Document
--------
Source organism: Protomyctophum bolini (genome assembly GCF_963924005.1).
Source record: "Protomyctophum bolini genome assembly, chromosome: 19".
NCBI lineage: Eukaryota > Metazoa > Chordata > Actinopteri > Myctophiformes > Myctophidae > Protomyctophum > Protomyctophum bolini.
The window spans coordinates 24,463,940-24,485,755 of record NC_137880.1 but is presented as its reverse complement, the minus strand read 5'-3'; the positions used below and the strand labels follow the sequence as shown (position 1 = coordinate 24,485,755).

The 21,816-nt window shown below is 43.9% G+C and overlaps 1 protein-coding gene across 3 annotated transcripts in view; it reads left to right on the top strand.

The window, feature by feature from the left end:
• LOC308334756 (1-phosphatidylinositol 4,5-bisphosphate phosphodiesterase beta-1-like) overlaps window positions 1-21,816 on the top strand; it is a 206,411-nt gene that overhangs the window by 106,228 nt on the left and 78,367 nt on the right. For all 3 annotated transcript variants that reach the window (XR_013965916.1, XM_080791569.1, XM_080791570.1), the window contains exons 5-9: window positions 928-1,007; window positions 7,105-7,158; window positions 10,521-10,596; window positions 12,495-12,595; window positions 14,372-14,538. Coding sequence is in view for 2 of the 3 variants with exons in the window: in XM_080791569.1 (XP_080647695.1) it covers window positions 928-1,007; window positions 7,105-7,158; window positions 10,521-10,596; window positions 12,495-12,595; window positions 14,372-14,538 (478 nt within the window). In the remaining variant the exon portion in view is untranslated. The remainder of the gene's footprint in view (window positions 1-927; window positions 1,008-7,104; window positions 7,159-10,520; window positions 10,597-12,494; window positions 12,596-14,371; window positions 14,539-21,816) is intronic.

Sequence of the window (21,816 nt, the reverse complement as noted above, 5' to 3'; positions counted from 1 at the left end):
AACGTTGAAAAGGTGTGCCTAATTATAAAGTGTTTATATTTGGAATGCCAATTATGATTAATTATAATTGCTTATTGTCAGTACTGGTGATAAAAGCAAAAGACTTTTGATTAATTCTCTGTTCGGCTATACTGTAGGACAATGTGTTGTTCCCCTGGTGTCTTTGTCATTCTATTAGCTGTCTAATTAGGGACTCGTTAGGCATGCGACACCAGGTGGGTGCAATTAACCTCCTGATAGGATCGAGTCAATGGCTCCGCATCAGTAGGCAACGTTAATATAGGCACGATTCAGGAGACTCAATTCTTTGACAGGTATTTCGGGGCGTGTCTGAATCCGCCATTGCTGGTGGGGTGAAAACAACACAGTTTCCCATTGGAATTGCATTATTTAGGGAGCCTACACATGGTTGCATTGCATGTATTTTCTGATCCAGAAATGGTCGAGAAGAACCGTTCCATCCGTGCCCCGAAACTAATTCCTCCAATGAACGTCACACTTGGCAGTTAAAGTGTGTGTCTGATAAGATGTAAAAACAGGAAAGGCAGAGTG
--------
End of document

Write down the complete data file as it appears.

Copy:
Source organism: Protomyctophum bolini (genome assembly GCF_963924005.1).
Source record: "Protomyctophum bolini genome assembly, chromosome: 19".
NCBI lineage: Eukaryota > Metazoa > Chordata > Actinopteri > Myctophiformes > Myctophidae > Protomyctophum > Protomyctophum bolini.
The window spans coordinates 24,463,940-24,485,755 of record NC_137880.1 but is presented as its reverse complement, the minus strand read 5'-3'; the positions used below and the strand labels follow the sequence as shown (position 1 = coordinate 24,485,755).

The 21,816-nt window shown below is 43.9% G+C and overlaps 1 protein-coding gene across 3 annotated transcripts in view; it reads left to right on the top strand.

The window, feature by feature from the left end:
• LOC308334756 (1-phosphatidylinositol 4,5-bisphosphate phosphodiesterase beta-1-like) overlaps window positions 1-21,816 on the top strand; it is a 206,411-nt gene that overhangs the window by 106,228 nt on the left and 78,367 nt on the right. For all 3 annotated transcript variants that reach the window (XR_013965916.1, XM_080791569.1, XM_080791570.1), the window contains exons 5-9: window positions 928-1,007; window positions 7,105-7,158; window positions 10,521-10,596; window positions 12,495-12,595; window positions 14,372-14,538. Coding sequence is in view for 2 of the 3 variants with exons in the window: in XM_080791569.1 (XP_080647695.1) it covers window positions 928-1,007; window positions 7,105-7,158; window positions 10,521-10,596; window positions 12,495-12,595; window positions 14,372-14,538 (478 nt within the window). In the remaining variant the exon portion in view is untranslated. The remainder of the gene's footprint in view (window positions 1-927; window positions 1,008-7,104; window positions 7,159-10,520; window positions 10,597-12,494; window positions 12,596-14,371; window positions 14,539-21,816) is intronic.

Sequence of the window (21,816 nt, the reverse complement as noted above, 5' to 3'; positions counted from 1 at the left end):
AACGTTGAAAAGGTGTGCCTAATTATAAAGTGTTTATATTTGGAATGCCAATTATGATTAATTATAATTGCTTATTGTCAGTACTGGTGATAAAAGCAAAAGACTTTTGATTAATTCTCTGTTCGGCTATACTGTAGGACAATGTGTTGTTCCCCTGGTGTCTTTGTCATTCTATTAGCTGTCTAATTAGGGACTCGTTAGGCATGCGACACCAGGTGGGTGCAATTAACCTCCTGATAGGATCGAGTCAATGGCTCCGCATCAGTAGGCAACGTTAATATAGGCACGATTCAGGAGACTCAATTCTTTGACAGGTATTTCGGGGCGTGTCTGAATCCGCCATTGCTGGTGGGGTGAAAACAACACAGTTTCCCATTGGAATTGCATTATTTAGGGAGCCTACACATGGTTGCATTGCATGTATTTTCTGATCCAGAAATGGTCGAGAAGAACCGTTCCATCCGTGCCCCGAAACTAATTCCTCCAATGAACGTCACACTTGGCAGTTAAAGTGTGTGTCTGATAAGATGTAAAAACAGGAAAGGCAGAGTG